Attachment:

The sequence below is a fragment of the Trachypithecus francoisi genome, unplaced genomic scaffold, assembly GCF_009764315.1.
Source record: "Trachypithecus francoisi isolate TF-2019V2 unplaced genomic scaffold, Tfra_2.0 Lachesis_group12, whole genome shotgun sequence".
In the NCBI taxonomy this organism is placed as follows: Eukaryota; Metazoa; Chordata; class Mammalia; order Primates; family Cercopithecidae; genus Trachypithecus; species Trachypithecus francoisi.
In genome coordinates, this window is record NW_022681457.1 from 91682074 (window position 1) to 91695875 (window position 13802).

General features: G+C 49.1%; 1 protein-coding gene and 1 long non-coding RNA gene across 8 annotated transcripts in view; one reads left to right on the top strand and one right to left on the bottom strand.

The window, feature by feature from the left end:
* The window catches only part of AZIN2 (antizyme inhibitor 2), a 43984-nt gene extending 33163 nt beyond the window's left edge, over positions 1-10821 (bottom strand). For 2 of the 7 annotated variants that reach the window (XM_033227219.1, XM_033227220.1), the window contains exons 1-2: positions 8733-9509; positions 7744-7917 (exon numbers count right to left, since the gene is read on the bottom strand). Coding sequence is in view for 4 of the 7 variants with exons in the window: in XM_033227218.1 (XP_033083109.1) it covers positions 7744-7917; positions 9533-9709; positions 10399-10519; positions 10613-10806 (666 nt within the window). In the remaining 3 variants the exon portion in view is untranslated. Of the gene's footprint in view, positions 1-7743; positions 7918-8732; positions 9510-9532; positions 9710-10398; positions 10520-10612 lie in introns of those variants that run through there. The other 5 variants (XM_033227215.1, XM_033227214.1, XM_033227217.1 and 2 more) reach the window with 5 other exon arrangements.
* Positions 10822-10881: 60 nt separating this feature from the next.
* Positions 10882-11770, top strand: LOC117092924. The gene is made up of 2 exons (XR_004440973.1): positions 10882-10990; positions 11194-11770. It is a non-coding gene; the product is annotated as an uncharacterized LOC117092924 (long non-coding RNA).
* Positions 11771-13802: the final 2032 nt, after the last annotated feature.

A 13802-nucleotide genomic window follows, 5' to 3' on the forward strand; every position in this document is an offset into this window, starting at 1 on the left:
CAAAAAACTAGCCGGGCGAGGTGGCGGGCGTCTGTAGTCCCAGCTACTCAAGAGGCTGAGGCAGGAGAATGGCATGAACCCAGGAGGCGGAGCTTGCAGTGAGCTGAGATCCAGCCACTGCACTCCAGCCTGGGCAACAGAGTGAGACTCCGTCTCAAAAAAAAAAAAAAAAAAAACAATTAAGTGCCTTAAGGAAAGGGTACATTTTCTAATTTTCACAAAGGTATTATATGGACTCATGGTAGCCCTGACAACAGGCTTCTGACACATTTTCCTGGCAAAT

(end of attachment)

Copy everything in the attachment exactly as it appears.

The sequence below is a fragment of the Trachypithecus francoisi genome, unplaced genomic scaffold, assembly GCF_009764315.1.
Source record: "Trachypithecus francoisi isolate TF-2019V2 unplaced genomic scaffold, Tfra_2.0 Lachesis_group12, whole genome shotgun sequence".
In the NCBI taxonomy this organism is placed as follows: Eukaryota; Metazoa; Chordata; class Mammalia; order Primates; family Cercopithecidae; genus Trachypithecus; species Trachypithecus francoisi.
In genome coordinates, this window is record NW_022681457.1 from 91682074 (window position 1) to 91695875 (window position 13802).

General features: G+C 49.1%; 1 protein-coding gene and 1 long non-coding RNA gene across 8 annotated transcripts in view; one reads left to right on the top strand and one right to left on the bottom strand.

The window, feature by feature from the left end:
* The window catches only part of AZIN2 (antizyme inhibitor 2), a 43984-nt gene extending 33163 nt beyond the window's left edge, over positions 1-10821 (bottom strand). For 2 of the 7 annotated variants that reach the window (XM_033227219.1, XM_033227220.1), the window contains exons 1-2: positions 8733-9509; positions 7744-7917 (exon numbers count right to left, since the gene is read on the bottom strand). Coding sequence is in view for 4 of the 7 variants with exons in the window: in XM_033227218.1 (XP_033083109.1) it covers positions 7744-7917; positions 9533-9709; positions 10399-10519; positions 10613-10806 (666 nt within the window). In the remaining 3 variants the exon portion in view is untranslated. Of the gene's footprint in view, positions 1-7743; positions 7918-8732; positions 9510-9532; positions 9710-10398; positions 10520-10612 lie in introns of those variants that run through there. The other 5 variants (XM_033227215.1, XM_033227214.1, XM_033227217.1 and 2 more) reach the window with 5 other exon arrangements.
* Positions 10822-10881: 60 nt separating this feature from the next.
* Positions 10882-11770, top strand: LOC117092924. The gene is made up of 2 exons (XR_004440973.1): positions 10882-10990; positions 11194-11770. It is a non-coding gene; the product is annotated as an uncharacterized LOC117092924 (long non-coding RNA).
* Positions 11771-13802: the final 2032 nt, after the last annotated feature.

A 13802-nucleotide genomic window follows, 5' to 3' on the forward strand; every position in this document is an offset into this window, starting at 1 on the left:
CAAAAAACTAGCCGGGCGAGGTGGCGGGCGTCTGTAGTCCCAGCTACTCAAGAGGCTGAGGCAGGAGAATGGCATGAACCCAGGAGGCGGAGCTTGCAGTGAGCTGAGATCCAGCCACTGCACTCCAGCCTGGGCAACAGAGTGAGACTCCGTCTCAAAAAAAAAAAAAAAAAAAACAATTAAGTGCCTTAAGGAAAGGGTACATTTTCTAATTTTCACAAAGGTATTATATGGACTCATGGTAGCCCTGACAACAGGCTTCTGACACATTTTCCTGGCAAAT